We used information on laying dates for 833 females breeding in more than 1 year between 1973 and 2004 to examine variation among females in their laying date reaction norms. A random-coefficients model of laying dates (18) showed that after a warm spring, on average, females began laying earlier than they did after a cold spring (Table 1). We found significant variation between females in both their estimated laying date at the average spring temperature [likelihood ratio test (LRT) = 226.73, df = 1, P < 0.001] and the magnitude of their response to spring temperature (LRT = 27.07, df = 2, P < 0.001). Females in this population lay early after a warm spring, but the magnitude of this plastic response varies between females (19). There was a significant, positive correlation between elevation and slope (r = 0.40, LRT = 15.41, df = 1, P < 0.001): Females that lay early in the average environment are also the most plastic females.

Table 1.

Linear mixed-effects model of 2195 laying date observations from 833 female great tits that bred in more than 1 year during the period 1973 to 2004. Estimated covariance (female, female × spring temperature) = 1.16 ± 0.31 (SE).

Random effects
Term Variance SE LRT
Year of breeding 9.54 2.55 558.33View inline
Female 8.05 0.76 226.73View inline
Female × spring temperature 1.05 0.31 27.07View inline
Residual 14.97 0.64
Fixed effects
Term Wald statistic df Wald/df
Spring temperature 45.47 1 45.47View inline
Age 116.91 1 116.91View inline
Age × spring temperature 7.26 1 7.26View inline
  • View inline** P < 0.01.

  • View inline*** P < 0.001.

  • Significant genetic variation in a trait must exist for there to be any response to selection (20). We generated predictors for the two components of each female's reaction norm: her laying date in the average environment (elevation), and her change in laying date in response to temperature (plasticity or slope) (3). We used an “animal model” (21) to estimate the genetic component of phenotypic variance in predictors of female elevation and slope (18). We found that significant genetic variation for laying date plasticity exists in the Hoge Veluwe great tit population and that laying date plasticity was significantly heritable [h2 = 0.30 ± 0.14 (SE), z(<>0) = 2.21, P < 0.05 (Fig. 1A)]. Genetic variation and heritability estimates for laying date elevation were relatively high but were not significantly greater than 0 [h2 = 0.24 ± 0.14, z(<>0) = 1.73, P > 0.05 (Fig. 1B)]. However, the genetic correlation between slope and elevation was highly positive and not significantly different from 1 (rA = 0.77 ± 0.18, z(<1) = 1.28, P > 0.05).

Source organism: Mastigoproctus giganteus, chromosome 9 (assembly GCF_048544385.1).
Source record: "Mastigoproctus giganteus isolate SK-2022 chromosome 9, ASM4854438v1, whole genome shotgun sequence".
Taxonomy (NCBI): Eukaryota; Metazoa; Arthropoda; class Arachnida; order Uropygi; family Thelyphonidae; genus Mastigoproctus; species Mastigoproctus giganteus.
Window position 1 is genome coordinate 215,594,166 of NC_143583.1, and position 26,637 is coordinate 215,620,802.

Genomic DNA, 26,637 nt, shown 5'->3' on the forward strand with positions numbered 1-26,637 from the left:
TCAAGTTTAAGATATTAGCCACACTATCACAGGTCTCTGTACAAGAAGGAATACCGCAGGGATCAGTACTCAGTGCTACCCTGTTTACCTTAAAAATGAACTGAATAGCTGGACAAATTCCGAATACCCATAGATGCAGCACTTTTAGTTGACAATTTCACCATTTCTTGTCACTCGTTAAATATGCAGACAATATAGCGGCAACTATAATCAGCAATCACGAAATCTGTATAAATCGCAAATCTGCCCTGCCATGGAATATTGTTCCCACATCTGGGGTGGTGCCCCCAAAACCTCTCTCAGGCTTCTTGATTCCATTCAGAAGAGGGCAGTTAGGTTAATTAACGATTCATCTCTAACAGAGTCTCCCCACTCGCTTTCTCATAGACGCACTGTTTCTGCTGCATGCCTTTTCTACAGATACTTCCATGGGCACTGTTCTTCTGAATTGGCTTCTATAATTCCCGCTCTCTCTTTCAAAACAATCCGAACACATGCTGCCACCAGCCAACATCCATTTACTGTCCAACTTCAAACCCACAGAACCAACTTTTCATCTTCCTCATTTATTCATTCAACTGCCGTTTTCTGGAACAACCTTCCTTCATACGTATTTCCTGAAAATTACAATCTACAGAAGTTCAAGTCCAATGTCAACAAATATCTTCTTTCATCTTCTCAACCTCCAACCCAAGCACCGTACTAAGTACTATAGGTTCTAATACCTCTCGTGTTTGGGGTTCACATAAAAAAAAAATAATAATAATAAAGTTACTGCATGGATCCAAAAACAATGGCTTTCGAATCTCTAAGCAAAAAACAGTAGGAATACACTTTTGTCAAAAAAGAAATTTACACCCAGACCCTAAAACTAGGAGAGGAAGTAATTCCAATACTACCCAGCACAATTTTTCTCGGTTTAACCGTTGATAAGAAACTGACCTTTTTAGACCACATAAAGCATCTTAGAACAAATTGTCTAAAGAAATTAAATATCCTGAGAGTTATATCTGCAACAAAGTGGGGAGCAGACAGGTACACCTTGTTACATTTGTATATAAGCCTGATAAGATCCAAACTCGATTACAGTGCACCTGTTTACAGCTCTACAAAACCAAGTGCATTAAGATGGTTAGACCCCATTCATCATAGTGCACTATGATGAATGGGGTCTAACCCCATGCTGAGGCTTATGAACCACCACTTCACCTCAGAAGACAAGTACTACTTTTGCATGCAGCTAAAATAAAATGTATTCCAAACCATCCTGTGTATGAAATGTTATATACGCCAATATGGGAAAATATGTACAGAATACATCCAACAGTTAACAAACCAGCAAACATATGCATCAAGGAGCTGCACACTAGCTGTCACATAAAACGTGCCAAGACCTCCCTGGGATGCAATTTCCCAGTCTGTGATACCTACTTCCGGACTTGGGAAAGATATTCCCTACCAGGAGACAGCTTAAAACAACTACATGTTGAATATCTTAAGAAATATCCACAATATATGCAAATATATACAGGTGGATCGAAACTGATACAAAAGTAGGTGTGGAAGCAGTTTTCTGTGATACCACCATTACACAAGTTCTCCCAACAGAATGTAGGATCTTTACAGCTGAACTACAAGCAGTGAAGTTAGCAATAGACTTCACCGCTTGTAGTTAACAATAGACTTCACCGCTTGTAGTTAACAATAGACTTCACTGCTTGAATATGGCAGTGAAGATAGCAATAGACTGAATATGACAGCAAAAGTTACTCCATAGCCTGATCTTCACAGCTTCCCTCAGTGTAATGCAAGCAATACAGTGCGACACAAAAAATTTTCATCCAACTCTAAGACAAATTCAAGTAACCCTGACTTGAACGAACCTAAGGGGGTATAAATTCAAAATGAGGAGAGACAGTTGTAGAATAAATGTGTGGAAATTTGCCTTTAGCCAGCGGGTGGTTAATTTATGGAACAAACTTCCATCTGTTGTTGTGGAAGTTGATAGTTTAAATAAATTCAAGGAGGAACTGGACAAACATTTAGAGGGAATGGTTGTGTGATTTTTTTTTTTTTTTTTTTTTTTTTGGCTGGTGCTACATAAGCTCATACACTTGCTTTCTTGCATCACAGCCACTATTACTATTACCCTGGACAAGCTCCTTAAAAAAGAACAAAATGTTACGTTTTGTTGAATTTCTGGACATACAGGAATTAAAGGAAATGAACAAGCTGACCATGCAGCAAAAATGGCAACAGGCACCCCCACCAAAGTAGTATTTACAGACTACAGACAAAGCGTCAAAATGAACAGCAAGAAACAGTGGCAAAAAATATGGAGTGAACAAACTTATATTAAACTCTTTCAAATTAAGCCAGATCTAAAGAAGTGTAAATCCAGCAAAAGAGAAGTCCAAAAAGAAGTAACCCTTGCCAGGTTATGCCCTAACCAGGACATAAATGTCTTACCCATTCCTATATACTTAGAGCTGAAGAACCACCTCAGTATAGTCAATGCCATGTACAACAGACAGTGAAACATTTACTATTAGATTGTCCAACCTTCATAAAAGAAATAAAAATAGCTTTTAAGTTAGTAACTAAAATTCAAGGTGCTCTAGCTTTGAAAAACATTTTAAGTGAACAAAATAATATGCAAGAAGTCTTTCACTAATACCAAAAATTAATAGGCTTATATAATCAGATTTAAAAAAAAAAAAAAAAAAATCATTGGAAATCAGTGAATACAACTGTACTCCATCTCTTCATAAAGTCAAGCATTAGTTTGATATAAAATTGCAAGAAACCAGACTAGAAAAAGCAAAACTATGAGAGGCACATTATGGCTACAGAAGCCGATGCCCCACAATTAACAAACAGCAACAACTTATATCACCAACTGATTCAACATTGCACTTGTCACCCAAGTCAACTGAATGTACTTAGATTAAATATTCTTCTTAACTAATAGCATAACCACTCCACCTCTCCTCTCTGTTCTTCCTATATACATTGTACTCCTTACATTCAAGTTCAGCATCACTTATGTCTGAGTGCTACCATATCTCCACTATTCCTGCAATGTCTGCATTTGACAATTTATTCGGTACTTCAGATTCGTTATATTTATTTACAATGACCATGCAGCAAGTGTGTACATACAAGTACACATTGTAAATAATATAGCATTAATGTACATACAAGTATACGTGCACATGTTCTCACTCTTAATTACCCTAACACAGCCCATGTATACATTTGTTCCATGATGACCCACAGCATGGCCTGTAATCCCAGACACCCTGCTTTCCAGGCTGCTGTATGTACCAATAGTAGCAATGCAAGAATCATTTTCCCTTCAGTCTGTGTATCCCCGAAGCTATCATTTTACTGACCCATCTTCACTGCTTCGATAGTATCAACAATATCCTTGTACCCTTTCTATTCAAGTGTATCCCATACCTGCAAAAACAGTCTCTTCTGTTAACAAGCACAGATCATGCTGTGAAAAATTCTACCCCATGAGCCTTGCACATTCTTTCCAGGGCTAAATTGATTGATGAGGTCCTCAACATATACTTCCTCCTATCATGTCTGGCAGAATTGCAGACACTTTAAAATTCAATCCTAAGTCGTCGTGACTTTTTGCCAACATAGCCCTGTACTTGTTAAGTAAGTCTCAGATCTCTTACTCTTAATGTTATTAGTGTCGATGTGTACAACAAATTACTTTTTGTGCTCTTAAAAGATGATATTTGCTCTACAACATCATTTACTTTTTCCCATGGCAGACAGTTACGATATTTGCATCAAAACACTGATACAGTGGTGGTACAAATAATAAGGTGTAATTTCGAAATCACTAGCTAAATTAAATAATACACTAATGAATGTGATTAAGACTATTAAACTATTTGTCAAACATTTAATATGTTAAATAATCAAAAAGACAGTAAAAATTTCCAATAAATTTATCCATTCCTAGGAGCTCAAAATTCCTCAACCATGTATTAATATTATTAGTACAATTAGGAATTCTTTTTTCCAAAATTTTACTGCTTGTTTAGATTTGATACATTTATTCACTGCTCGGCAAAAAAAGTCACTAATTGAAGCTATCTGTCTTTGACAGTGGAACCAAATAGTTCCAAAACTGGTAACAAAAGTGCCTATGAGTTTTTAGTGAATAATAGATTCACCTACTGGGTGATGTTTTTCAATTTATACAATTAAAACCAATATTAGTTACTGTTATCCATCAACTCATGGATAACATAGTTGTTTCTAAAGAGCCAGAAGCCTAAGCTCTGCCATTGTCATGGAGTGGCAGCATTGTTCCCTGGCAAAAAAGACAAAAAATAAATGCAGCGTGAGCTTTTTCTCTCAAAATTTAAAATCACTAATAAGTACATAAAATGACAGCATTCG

Fig. 1.

    Significant genetic variation exists for laying date plasticity. The bar plots show “animal model” estimates of residual and additive genetic variance (gray) and heritability (white) with SE bars for (A) laying date–spring temperature slope and (B) laying date elevation. The left y axis shows variance component values for the gray bars; the right y axis shows predicted heritabilities for the white bars. Asterisks above bars indicate an estimate that is significantly greater than 0 (*P < 0.05, ***P < 0.001).

    To investigate selection on laying date plasticity across the study period, we measured the relationship between a female's lifetime reproductive success (LRS) and predictors of her laying date elevation and slope (18). There was evidence for directional selection on both reaction norm components, and there was no evidence of stabilizing or correlated selection (table S1). Females that laid earlier in the average environment (low elevation) and responded more strongly to temperature (more negative slope) had significantly more of their offspring recruit into the population as breeding adults (standardized selection gradients for elevation and slope: –0.094 ± 0.039 and –0.085 ± 0.039, respectively).

    Over the study period, selection favoring females that advance their laying dates strongly in response to warm spring temperatures increased (Fig. 2; slope × cohort interaction: F1,804 = 7.22, P < 0.01). It is clear from both the fitted interaction (Fig. 2A) and the data themselves (Fig. 2, B to D) that selection has been strongest in the last two decades of the study, during which time the phenological mismatch with the peak in caterpillar biomass first emerged and then increased (14). The same pattern of changing selection over time is observed on estimates of females' laying date elevation (table S2) (18).